According to forecasters at NOAA’s Climate Prediction Center, the Atlantic could experience another above-normal hurricane season this year.
Not too far in the rear view is the 2016 storm season campaign, which produced 15 named storms, 7 hurricanes, and 4 major hurricanes. Most notable was Hurricane Matthew, a major storm that caused billions of dollars damage during its rampage through the Caribbean, devastating sideswipe of Florida, and eventual landfall in South Carolina.
For 2017, NOAA forecasters are calling for a 70% likelihood of 11 to 17 named storms, of which 5 to 9 could become hurricanes, including 2 to 4 major hurricanes. These numbers include Tropical Storm Arlene, a rare pre-season storm that formed over the eastern Atlantic in April.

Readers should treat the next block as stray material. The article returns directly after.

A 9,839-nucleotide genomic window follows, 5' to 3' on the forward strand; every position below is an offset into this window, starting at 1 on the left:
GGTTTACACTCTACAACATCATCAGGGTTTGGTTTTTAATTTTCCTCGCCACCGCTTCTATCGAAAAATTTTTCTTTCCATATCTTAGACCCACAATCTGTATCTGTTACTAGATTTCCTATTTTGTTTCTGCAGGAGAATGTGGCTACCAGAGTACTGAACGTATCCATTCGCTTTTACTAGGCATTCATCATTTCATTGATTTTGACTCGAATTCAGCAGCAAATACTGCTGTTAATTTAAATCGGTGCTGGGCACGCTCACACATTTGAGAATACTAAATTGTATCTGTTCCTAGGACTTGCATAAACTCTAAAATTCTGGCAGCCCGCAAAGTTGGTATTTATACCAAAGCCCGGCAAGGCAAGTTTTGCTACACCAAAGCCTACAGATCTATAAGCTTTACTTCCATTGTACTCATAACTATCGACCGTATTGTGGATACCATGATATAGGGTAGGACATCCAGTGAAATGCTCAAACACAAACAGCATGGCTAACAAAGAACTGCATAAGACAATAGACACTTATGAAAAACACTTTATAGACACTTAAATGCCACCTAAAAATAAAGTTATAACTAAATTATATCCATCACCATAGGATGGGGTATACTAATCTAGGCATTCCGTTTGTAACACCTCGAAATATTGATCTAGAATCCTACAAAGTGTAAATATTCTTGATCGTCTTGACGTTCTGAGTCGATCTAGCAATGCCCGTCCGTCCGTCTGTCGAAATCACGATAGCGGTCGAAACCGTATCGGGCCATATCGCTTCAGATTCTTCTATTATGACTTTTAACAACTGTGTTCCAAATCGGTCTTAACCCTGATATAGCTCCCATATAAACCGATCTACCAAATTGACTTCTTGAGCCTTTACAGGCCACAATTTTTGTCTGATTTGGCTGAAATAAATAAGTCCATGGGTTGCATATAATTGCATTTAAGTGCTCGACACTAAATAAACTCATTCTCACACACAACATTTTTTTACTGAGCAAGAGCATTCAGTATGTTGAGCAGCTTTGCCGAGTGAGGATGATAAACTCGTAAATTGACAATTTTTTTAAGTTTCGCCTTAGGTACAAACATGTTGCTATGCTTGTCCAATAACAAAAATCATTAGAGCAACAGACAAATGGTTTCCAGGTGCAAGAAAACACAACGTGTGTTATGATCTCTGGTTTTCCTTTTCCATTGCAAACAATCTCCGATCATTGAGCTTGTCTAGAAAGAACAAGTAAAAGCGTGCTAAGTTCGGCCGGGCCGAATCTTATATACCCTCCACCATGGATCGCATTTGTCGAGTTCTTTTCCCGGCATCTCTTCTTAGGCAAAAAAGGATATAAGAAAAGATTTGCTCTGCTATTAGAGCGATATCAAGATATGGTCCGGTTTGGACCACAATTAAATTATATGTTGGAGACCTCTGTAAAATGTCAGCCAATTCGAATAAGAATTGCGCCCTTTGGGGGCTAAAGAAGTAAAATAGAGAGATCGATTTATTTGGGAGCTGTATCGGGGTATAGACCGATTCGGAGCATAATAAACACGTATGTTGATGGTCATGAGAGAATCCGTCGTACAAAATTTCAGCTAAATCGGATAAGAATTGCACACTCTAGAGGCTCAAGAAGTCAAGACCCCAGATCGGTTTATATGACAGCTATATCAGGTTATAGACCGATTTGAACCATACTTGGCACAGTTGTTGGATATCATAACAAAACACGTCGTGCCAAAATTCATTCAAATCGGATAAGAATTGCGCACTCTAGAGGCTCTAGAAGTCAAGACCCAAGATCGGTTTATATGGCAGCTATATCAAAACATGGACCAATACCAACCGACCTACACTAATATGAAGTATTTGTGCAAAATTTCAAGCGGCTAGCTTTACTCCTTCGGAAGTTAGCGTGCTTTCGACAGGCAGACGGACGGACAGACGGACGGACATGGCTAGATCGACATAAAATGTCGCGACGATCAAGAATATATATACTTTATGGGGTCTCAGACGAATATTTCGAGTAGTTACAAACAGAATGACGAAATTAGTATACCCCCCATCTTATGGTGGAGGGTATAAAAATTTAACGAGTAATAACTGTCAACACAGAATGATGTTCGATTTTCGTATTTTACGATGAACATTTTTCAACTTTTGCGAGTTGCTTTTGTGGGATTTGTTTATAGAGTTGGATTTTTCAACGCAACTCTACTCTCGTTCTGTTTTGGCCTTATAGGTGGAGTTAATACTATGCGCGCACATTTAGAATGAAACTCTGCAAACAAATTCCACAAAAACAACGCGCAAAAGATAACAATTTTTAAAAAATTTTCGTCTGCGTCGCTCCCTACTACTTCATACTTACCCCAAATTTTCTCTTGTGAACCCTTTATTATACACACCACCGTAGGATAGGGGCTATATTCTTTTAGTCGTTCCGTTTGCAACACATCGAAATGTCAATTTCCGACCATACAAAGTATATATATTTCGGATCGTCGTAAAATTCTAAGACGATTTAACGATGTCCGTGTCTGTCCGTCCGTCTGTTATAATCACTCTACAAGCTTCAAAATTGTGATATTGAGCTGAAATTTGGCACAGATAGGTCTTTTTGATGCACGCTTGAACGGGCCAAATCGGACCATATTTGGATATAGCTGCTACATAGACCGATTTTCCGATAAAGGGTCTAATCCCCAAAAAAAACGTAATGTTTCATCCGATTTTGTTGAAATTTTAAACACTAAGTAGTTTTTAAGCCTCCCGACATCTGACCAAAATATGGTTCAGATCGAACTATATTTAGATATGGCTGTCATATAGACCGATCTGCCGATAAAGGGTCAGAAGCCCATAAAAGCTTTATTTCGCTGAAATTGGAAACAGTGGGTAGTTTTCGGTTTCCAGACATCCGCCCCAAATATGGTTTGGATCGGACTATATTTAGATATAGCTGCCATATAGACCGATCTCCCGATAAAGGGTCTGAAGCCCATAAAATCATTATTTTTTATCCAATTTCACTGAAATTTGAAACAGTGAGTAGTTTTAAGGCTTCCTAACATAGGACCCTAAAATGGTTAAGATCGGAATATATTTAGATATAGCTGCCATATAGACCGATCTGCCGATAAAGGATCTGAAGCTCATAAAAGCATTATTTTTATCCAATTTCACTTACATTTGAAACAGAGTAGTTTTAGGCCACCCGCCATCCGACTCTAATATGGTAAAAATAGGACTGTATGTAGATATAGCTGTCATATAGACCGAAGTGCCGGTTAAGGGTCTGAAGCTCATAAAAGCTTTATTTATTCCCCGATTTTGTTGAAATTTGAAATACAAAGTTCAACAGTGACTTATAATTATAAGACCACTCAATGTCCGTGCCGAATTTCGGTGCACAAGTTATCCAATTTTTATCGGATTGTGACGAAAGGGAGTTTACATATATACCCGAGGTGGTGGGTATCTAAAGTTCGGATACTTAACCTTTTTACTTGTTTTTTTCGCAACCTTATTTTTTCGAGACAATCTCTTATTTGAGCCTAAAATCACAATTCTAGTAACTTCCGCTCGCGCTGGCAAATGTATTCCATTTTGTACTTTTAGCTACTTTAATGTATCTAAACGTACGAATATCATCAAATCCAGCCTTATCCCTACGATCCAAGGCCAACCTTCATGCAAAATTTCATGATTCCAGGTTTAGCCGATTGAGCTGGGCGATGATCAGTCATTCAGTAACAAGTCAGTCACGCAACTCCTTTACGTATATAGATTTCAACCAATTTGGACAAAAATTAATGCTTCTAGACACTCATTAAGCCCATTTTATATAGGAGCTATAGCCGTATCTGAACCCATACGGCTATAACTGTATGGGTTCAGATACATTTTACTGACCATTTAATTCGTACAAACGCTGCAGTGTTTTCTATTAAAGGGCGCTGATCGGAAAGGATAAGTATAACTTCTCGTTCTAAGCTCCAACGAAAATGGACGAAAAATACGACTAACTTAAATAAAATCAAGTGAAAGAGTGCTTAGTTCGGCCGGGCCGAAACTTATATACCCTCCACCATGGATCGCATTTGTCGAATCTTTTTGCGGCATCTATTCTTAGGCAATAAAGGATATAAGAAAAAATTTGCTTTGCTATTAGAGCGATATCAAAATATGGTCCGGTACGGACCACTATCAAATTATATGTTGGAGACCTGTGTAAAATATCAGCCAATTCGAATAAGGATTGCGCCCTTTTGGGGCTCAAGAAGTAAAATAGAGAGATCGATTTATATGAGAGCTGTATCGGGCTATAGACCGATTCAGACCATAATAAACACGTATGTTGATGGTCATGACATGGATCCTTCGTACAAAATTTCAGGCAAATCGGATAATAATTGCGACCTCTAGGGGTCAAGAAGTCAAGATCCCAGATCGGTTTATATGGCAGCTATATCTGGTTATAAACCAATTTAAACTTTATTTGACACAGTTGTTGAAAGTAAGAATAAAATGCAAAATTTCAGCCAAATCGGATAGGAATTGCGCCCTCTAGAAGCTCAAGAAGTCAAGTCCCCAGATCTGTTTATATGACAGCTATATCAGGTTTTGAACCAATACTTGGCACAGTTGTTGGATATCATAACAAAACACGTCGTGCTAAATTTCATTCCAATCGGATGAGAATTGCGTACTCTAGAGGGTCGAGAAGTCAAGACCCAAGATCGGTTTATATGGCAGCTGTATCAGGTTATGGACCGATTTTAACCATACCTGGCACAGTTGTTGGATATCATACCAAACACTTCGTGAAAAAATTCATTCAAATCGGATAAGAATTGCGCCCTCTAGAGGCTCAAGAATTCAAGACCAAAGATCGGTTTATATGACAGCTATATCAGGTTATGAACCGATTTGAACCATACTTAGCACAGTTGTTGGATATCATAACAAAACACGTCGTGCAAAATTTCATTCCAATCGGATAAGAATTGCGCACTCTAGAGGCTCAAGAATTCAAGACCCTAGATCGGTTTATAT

“The outlook reflects our expectation of a weak or non-existent El Nino, near- or above-average sea-surface temperatures across the tropical Atlantic Ocean and Caribbean Sea, and average or weaker-than-average vertical wind shear in that same region,” said Gerry Bell, Lead Seasonal Hurricane Forecaster with NOAA’s Climate Prediction Center.
NOAA’s Atlantic Hurricane Season outlook is a notch higher compared to the season’s initial extended outlook released in early April by Colorado State University Climatologist Phil Klotzbach, who noted the likelihood of a moderate El Niño potentially taking hold by mid-September, sapping fuel to potential storms.
Strong El Niños and wind shear typically suppress development of Atlantic hurricanes. Currently, climate models are showing considerable uncertainty, which is reflected in the comparable probabilities for an above-normal and near-normal season.
Stay tuned to the forecast models as conditions trend one way or the other.